Reference > Fiction > Nonfiction > Warner, et al., eds. > The Library

C.D. Warner, et al., comp.  The Library of the World’s Best Literature.
An Anthology in Thirty Volumes.  1917.
Hic Aliquis de Gente Hircosa
By Louis Veuillot (1813–1883)
From ‘Les Odeurs de Paris’

THE SERGEANT was dominating in the car. Around his hairy countenance, ravaged and arrogant, there were only smooth faces, upon which was not even the vestige of a thought. The abbé entered and took the only vacant place opposite the sergeant.  1
  Once seated, the abbé began to read his breviary. The sergeant twisted his beard. Some vague signs appeared upon one of the smooth faces; by close examination a skilled eye could have recognized the writing of Monsieur Guéroult.  2
  The sergeant looked at the abbé, then at the smooth faces, and said: “What I shall never understand is, how a man can be low enough to kneel to another man as guilty as himself and often more so.”  3
  The inspection of a smooth face indicated that this speech was generally approved. Approbation was evident in the face where certain signs already showed themselves: the writing of Adolphus became quite recognizable there.  4
  The abbé raised his gaze, rested it upon the sergeant for a moment, then carried it back to his breviary.  5
  The sergeant continued: “I think that when a man does his duty he leaves a good reputation behind him. A good reputation is paradise,—there is no other; and a bad reputation is hell, and there is no other.”  6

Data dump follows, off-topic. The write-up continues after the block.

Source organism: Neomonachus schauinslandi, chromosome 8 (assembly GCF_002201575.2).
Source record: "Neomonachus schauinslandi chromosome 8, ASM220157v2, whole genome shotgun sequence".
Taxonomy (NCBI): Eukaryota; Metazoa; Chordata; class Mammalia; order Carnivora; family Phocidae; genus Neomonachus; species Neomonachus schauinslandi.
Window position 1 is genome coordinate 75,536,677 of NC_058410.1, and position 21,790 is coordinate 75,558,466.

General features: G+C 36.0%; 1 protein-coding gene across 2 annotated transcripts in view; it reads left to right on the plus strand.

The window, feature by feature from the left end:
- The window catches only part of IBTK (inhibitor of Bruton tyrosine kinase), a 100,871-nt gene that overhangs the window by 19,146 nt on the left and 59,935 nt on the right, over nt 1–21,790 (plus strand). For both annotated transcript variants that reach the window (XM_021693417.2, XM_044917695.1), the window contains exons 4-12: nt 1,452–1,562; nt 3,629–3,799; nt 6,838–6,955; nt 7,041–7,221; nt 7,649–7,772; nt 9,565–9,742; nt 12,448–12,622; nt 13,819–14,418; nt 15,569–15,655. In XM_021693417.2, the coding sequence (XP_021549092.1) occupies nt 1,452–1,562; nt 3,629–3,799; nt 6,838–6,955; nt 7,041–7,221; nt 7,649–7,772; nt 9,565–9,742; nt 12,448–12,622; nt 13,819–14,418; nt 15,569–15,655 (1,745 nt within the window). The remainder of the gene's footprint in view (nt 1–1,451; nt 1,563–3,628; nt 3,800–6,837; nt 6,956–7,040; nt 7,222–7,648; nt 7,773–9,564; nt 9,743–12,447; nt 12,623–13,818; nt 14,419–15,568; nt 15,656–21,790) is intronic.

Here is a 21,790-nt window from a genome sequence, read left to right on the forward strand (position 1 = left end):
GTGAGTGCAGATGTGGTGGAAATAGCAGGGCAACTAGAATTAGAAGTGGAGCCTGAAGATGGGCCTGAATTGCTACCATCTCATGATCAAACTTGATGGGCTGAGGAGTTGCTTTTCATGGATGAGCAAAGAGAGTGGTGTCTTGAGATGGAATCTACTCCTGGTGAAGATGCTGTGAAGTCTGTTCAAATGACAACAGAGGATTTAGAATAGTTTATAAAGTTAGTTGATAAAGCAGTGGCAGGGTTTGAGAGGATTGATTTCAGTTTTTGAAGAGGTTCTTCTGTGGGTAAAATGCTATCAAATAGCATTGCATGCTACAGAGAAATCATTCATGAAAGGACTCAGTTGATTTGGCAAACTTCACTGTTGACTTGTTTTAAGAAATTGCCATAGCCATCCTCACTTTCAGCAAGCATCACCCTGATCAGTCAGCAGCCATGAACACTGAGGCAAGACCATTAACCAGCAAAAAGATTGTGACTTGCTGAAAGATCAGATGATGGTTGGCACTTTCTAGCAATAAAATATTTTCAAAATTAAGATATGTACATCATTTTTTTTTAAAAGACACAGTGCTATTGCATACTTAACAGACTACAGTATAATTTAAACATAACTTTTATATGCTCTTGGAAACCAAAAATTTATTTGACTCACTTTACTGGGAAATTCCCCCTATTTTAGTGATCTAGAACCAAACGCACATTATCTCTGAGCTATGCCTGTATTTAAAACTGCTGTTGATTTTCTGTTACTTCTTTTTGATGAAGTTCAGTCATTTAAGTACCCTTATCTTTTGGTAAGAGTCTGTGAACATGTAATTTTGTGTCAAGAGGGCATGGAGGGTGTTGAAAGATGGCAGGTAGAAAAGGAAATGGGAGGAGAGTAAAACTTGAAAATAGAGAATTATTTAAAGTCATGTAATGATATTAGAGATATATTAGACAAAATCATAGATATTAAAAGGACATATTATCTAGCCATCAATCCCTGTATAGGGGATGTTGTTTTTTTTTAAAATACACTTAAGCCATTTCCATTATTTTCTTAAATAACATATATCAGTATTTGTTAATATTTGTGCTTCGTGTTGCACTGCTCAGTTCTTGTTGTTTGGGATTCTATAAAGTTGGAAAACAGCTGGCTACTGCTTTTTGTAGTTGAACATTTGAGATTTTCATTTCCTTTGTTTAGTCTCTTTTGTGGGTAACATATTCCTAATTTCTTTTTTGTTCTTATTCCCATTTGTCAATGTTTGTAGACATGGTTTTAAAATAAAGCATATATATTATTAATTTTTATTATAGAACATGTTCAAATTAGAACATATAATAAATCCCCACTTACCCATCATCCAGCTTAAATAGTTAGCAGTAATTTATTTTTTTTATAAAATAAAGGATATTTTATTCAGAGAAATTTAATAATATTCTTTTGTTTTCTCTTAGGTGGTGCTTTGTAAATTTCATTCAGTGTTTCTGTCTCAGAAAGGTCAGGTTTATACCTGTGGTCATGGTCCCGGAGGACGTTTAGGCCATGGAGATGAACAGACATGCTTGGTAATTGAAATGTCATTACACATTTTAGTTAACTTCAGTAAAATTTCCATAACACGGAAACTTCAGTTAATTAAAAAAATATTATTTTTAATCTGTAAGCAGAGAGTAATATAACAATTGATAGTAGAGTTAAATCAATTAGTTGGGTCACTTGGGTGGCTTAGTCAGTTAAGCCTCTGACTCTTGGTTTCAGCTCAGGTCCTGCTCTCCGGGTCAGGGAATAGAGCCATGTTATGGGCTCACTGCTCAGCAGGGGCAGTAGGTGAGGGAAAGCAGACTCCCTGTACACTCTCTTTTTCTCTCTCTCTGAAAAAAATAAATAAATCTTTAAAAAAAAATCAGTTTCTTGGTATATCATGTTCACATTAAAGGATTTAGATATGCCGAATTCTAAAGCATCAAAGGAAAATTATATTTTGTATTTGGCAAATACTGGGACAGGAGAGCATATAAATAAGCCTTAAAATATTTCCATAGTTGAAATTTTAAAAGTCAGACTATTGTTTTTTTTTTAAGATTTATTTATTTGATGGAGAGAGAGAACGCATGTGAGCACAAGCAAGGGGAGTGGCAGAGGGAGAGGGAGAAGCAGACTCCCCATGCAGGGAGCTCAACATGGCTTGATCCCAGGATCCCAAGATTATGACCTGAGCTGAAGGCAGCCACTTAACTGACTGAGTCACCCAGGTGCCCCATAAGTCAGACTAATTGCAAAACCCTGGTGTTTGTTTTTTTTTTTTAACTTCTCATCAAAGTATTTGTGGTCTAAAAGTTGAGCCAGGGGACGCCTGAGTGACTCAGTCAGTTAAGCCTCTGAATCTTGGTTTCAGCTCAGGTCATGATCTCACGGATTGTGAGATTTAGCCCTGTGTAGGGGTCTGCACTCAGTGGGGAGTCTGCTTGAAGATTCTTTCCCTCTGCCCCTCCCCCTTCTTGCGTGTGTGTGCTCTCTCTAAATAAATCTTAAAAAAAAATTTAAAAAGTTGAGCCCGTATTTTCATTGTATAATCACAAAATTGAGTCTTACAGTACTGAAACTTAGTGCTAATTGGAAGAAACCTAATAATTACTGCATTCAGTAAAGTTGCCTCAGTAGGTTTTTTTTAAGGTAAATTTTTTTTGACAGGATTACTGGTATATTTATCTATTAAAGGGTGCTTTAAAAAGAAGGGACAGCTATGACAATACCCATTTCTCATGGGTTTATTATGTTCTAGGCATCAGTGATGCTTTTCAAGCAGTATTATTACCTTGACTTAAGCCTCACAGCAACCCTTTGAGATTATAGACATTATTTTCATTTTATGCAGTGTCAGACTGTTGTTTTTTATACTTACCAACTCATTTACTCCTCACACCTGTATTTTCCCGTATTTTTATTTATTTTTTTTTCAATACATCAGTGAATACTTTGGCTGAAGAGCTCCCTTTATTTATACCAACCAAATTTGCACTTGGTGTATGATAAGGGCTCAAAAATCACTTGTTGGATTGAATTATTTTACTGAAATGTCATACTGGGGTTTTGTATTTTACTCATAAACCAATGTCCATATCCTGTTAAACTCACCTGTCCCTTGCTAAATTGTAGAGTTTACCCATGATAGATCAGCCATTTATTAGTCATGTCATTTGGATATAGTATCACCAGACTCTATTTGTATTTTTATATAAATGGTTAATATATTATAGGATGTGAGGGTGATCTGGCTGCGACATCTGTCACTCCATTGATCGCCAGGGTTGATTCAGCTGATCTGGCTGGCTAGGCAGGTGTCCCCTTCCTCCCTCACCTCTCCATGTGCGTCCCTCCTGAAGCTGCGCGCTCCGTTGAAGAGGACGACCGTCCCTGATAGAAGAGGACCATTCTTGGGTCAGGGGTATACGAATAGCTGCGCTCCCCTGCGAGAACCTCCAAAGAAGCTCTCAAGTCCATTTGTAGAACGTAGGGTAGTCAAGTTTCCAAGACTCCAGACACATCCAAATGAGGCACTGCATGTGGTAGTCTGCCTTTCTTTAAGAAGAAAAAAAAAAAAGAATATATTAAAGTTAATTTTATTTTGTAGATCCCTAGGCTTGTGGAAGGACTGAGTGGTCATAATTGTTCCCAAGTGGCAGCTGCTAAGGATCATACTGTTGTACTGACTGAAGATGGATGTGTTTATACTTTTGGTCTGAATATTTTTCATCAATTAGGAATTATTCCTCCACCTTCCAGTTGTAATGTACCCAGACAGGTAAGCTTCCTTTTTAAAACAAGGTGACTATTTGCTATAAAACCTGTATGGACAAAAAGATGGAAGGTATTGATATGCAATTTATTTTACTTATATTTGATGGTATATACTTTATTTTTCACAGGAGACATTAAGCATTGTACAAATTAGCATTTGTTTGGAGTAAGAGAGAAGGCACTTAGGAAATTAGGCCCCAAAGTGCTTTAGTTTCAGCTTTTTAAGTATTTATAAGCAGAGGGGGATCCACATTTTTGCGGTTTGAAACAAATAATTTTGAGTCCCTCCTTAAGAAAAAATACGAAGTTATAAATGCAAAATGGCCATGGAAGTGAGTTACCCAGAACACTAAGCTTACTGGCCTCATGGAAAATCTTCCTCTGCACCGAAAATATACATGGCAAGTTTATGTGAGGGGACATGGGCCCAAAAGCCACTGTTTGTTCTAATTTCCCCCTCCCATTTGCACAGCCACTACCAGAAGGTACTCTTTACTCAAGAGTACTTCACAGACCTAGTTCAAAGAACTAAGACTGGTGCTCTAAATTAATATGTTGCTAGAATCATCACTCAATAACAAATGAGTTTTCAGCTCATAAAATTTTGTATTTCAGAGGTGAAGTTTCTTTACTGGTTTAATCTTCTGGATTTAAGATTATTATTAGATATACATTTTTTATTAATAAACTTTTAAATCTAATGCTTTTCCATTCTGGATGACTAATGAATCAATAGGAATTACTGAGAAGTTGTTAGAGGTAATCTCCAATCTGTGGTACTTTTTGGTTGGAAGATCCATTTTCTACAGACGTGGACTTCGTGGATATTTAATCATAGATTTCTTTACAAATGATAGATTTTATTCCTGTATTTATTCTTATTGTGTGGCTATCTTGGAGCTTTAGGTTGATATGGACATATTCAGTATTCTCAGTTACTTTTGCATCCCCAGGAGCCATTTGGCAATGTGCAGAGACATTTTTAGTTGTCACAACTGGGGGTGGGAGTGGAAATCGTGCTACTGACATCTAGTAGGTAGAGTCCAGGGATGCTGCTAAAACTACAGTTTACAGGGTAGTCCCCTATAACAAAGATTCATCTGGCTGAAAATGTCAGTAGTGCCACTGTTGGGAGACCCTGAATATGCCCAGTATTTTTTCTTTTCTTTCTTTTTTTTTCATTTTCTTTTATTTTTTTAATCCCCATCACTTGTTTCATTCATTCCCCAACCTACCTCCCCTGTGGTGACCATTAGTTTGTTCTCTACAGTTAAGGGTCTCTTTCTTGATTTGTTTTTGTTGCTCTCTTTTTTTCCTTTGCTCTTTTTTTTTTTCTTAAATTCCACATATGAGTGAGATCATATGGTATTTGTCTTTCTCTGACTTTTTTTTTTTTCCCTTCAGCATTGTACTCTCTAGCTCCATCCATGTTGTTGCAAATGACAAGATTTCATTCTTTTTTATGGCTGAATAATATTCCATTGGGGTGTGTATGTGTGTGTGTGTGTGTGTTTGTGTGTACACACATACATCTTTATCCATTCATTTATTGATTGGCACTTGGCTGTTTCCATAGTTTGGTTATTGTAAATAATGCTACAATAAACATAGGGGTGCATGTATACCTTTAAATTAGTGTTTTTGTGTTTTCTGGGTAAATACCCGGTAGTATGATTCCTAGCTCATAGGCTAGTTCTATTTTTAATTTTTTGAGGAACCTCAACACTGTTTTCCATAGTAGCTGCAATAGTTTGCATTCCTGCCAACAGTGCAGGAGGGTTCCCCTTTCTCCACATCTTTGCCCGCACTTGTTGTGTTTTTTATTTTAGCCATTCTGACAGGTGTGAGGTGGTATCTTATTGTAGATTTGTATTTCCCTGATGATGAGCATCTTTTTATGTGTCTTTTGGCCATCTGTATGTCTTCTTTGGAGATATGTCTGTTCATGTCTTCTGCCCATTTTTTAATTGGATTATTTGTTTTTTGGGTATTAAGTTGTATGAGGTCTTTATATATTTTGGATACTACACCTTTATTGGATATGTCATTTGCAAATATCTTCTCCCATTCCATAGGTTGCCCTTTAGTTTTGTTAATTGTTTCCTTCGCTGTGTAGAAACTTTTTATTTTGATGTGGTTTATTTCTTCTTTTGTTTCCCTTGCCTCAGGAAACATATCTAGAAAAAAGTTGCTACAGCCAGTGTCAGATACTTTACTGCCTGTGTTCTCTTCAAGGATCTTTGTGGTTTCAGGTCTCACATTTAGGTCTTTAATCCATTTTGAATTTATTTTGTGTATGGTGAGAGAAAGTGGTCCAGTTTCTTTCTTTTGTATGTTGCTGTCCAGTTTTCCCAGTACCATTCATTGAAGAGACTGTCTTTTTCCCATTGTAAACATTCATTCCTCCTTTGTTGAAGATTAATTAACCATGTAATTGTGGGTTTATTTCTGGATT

This speech again appeared (generally) very wise; and even, in view of the abbé’s presence, very opportune. For what right has an abbé to thrust himself into a car full of honest folk? Nevertheless, the Guéroult writing protested. The sergeant’s eye seemed astonished by this, and became interrogative. The Guéroult writing said: “All the great philosophers have believed in the immortality of the soul.” The sergeant answered, “I tell you, no!”  7
  After a silence he continued: “I will explain what it means to do one’s duty: it is to fight and die for France, and to make France triumph. On the battle-field a man should cry ‘Live France,’ and die. And see!  8
  “I care nothing for king, emperor, or republic. I know only France and liberty. See! And I would just as soon thrust my bayonet through the Pope and all the priests, for they are enemies of France and of liberty. See!”  9
  The sergeant went on in this manner, and more eloquently still. He allowed himself a few jovialities. But as he grew very excited, the smooth faces no longer laughed. They feared he might proceed to acts.  10
  The abbé finished saying his breviary.  11
  At the station all the smooth faces dismounted, and at the signal of departure scattered themselves in other compartments. The sergeant alone, and the abbé resumed their seats. They found themselves tête-à-tête.  12
  The abbé said: “Sergeant, I see that you are a brave soldier. Of the seven men who were here just now, you alone are not afraid to stay in the same compartment with a priest. Honor to French courage!”  13
  The sergeant drew out his pipe, and closed the windows. When the pipe was well lighted, the priest lowered a window, and took his rosary. He showed it to the sergeant: “Sergeant, I hope my rosary does not annoy you?”  14
  The sergeant was no longer so fiery, or so free of voice. He growled, “You neither—you’re not afraid!”  15
  “Afraid of what?” said the abbé. “A soldier loves glory; and you said a great many things just now to astonish those fellows: but at heart you’re not a bad fellow.”  16
  “Nevertheless I would kill you,” answered the sergeant.  17
  “Doubtless,” said the abbé, “but not in this car.”  18
  “Why not in this car?” said the sergeant.  19
  “Because you have no order,” said the abbé; “and your promotion would suffer. Moreover, my dear fellow, I would forgive you all the same. Come, sergeant, light your pipe again, and let me tell my beads.”  20

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